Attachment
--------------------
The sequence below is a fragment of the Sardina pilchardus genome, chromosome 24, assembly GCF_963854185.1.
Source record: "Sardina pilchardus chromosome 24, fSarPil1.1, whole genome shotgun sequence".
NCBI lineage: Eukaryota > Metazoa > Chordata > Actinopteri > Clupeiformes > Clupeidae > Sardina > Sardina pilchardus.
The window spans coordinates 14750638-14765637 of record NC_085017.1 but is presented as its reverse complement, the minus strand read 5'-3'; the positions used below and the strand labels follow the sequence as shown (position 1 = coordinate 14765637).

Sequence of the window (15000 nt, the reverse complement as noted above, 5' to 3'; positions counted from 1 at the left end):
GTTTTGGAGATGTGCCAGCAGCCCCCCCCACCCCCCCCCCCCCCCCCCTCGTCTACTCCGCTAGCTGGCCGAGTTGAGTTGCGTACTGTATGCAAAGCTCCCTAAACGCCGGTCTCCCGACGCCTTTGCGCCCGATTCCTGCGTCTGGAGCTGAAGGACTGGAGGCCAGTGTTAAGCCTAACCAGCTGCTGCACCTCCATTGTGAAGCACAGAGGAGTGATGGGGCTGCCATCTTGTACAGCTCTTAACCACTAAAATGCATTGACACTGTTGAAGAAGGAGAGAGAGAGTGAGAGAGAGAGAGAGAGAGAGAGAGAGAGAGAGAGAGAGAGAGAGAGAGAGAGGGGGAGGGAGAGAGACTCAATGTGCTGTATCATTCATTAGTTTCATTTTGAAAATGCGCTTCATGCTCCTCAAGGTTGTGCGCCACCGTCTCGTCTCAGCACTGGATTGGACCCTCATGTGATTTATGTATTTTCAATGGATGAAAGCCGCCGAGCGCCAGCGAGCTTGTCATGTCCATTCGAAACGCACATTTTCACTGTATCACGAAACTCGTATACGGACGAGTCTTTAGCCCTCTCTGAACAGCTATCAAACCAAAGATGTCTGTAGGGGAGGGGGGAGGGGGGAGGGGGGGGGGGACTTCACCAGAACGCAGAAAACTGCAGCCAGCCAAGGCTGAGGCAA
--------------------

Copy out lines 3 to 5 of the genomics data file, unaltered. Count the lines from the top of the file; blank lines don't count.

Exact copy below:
NCBI lineage: Eukaryota > Metazoa > Chordata > Actinopteri > Clupeiformes > Clupeidae > Sardina > Sardina pilchardus.
The window spans coordinates 14750638-14765637 of record NC_085017.1 but is presented as its reverse complement, the minus strand read 5'-3'; the positions used below and the strand labels follow the sequence as shown (position 1 = coordinate 14765637).

Sequence of the window (15000 nt, the reverse complement as noted above, 5' to 3'; positions counted from 1 at the left end):